Mechanical engineer Perry Pattiz explains why bursting an object before you manipulate it in AutoCAD is often a better choice than exploding it.
"Many times I receive drawings from other people with attributes on them (legend plates on an electrical enclosure, for example), and I want to copy the item to a different drawing. If you do a simple Copy and Paste, the attribute values don't transfer with the item. All that comes through is the item with the attribute tags, and not the values. If you explode the item, you just get the same list of attribute tag names and not the values. The solution to this problem is to use the Burst command before you copy the item; it will explode the item but leave the values in place instead of replacing them with the tag names."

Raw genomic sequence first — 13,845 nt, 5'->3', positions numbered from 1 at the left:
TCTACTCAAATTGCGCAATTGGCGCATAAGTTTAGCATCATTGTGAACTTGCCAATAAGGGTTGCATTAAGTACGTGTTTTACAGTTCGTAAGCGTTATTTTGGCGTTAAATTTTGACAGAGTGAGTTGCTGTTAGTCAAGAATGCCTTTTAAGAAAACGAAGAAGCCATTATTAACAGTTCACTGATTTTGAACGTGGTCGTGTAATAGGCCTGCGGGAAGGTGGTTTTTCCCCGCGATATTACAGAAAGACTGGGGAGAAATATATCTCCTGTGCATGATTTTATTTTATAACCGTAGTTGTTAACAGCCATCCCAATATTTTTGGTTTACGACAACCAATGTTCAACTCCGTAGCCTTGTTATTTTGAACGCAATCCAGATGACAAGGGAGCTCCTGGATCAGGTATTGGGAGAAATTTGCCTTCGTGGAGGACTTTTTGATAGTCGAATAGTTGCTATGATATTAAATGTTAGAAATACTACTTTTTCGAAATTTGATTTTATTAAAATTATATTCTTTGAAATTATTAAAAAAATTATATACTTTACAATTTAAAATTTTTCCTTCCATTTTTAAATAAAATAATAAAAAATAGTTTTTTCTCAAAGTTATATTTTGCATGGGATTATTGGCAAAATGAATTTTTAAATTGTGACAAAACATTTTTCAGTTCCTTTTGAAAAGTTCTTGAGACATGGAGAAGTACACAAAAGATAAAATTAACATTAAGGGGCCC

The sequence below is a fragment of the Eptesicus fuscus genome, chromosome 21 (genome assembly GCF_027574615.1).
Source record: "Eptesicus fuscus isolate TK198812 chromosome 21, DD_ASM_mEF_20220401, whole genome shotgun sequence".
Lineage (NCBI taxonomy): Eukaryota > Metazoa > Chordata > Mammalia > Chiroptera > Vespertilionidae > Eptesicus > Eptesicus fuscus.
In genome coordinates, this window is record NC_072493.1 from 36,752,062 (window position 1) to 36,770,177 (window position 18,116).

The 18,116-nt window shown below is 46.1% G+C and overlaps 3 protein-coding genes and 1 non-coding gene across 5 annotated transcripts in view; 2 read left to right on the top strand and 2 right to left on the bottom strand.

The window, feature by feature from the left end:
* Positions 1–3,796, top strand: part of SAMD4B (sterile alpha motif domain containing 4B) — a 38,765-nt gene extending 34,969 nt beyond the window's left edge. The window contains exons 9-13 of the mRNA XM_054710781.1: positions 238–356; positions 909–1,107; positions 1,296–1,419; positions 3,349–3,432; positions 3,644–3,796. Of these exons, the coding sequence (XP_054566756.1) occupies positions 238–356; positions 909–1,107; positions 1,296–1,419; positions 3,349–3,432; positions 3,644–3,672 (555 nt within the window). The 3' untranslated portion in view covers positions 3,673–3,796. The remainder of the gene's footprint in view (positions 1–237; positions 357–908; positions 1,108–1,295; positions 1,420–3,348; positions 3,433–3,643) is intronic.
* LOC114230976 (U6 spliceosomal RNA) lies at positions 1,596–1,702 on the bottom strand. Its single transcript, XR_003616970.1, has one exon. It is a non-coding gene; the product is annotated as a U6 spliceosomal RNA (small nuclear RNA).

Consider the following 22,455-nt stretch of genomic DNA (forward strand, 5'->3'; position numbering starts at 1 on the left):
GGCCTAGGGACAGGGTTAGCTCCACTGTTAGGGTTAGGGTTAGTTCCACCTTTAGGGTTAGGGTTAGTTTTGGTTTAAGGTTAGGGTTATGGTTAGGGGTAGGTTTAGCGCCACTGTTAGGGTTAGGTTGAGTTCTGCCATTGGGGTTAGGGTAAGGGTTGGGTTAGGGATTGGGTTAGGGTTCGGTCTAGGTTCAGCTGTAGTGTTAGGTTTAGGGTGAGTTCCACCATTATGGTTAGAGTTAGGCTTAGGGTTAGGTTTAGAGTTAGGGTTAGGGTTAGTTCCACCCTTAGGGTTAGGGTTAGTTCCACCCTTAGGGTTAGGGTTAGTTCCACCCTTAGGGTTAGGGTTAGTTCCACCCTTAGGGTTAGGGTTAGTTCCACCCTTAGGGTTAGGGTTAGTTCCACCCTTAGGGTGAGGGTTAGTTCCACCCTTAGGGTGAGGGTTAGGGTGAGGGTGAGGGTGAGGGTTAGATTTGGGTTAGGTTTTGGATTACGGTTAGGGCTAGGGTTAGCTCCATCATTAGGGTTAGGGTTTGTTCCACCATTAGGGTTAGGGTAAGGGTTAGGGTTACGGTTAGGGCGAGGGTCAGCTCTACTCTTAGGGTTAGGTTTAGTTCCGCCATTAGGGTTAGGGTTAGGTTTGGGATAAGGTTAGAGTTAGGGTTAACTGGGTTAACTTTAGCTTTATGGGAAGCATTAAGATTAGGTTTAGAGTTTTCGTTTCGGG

Notes from Cadalyst tip reviewer Brian Benton: Burst is different from Explode in that it leaves the inserted values of attributed text intact and converts them to regular text objects. Explode reverts the attributes to their tags and leaves them as attributes; this makes them difficult to work with, as tags cannot have spaces.